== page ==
The Letter of the Day is W: “W” is for the Tomato, Willamette and the Pepper, White Lakes

Willamette

The second picture is of the grand prize I won at the Spokane County Fair 2013. I might also add that these are some of the sweetest early tomatoes I’ve eaten and they grew well in a large pot.

Becoming a Northwest heirloom, Willamette was developed at Oregon State University by the late Dr. Tex Frazier in the 1950’s. This very dependable ripener is one of OSU’s first early determinate tomatoes. It’s medium in size with a mild, low acid flavor. 

Determinate

Early

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White Lakes

Very generous producer of dainty, somewhat pointed peppers. The young fruits take on an ivory or cream color very early, eventually ripening to a stunning red-orange. Originally a Russian variety deserving of much wider recognition. Delicious, productive, and beautiful.White peppers are lovely in a mixed salad.

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Does This Remind You Of Summer?

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Does This Remind You Of Summer?

Baby, it’s cold out there. In my neck of the woods it is 22 degrees and there is frost everywhere. I was perusing my pictures and found this one and it made remember the dog days of summer when it was so, so hot. Let me see if I can remember which ones these were, from top right, Nebraska Wedding, Cougar Red, Willamette, Fiorentino, Glacier, Oaxacan, Blush and Honeybunch. The red ones are harder to identify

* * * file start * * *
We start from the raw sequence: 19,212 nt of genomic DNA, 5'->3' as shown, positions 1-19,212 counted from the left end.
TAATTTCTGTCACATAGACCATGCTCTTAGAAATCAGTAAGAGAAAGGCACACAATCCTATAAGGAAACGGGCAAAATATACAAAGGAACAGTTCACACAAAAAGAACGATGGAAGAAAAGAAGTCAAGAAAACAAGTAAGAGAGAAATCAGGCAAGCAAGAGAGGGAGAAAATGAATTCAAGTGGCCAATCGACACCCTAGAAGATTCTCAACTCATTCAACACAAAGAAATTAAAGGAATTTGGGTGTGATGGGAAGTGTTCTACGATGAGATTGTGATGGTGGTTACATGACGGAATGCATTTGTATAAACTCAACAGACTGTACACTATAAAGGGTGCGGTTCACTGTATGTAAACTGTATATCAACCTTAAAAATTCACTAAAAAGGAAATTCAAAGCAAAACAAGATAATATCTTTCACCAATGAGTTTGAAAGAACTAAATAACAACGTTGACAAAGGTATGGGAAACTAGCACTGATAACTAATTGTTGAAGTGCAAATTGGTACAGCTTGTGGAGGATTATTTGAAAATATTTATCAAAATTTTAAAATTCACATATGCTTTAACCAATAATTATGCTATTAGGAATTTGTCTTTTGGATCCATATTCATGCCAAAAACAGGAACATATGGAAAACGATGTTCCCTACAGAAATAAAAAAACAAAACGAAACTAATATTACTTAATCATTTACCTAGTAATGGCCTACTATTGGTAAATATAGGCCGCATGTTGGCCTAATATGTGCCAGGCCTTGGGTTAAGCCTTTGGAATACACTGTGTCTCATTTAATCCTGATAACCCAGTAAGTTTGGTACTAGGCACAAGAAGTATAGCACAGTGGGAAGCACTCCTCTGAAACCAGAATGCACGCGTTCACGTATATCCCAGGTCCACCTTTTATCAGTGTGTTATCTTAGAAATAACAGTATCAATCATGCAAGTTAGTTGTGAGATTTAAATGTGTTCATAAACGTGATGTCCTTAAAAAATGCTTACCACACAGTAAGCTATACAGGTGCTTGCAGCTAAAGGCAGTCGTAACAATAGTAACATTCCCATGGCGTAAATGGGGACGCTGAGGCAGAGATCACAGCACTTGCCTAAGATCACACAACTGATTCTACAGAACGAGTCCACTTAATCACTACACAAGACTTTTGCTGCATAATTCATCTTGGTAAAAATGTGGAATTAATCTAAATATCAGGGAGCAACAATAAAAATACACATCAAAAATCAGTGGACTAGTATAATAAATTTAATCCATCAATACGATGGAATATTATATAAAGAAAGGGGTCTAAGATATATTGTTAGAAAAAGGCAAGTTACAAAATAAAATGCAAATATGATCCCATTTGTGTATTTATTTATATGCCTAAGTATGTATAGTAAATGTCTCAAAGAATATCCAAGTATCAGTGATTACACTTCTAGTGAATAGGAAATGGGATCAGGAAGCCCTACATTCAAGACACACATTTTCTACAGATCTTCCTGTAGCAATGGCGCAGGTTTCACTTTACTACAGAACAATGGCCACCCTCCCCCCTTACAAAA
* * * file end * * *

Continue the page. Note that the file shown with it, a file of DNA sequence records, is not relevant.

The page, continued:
Red Tomatoes and Crazy Weather in my Garden

I rec’d an interesting question from one of my customers. He asked me how my garden was growing and what was my favorite red variety. Every year I grow different tomato varieties, not all of them red. This year, I am loving the Marbella, Red Pear, Willamette and Giant Tree Tomato, all of which are red and very prolific. I won a grand prize at the fair for my Willamettes, an aspiring early heirloom from Oregon.

As for how my garden is doing, I’ve had the worst season ever. Every slug, every flea beetle, aphid and spider mite for miles afround has attacked my vegetable and flower garden. Powdery mildew, early blight, physiological damage (ie curly leaves) from the hot/cold/wet/dry weather we’ve had this summer, has blessed my plants too. Aaaagh!

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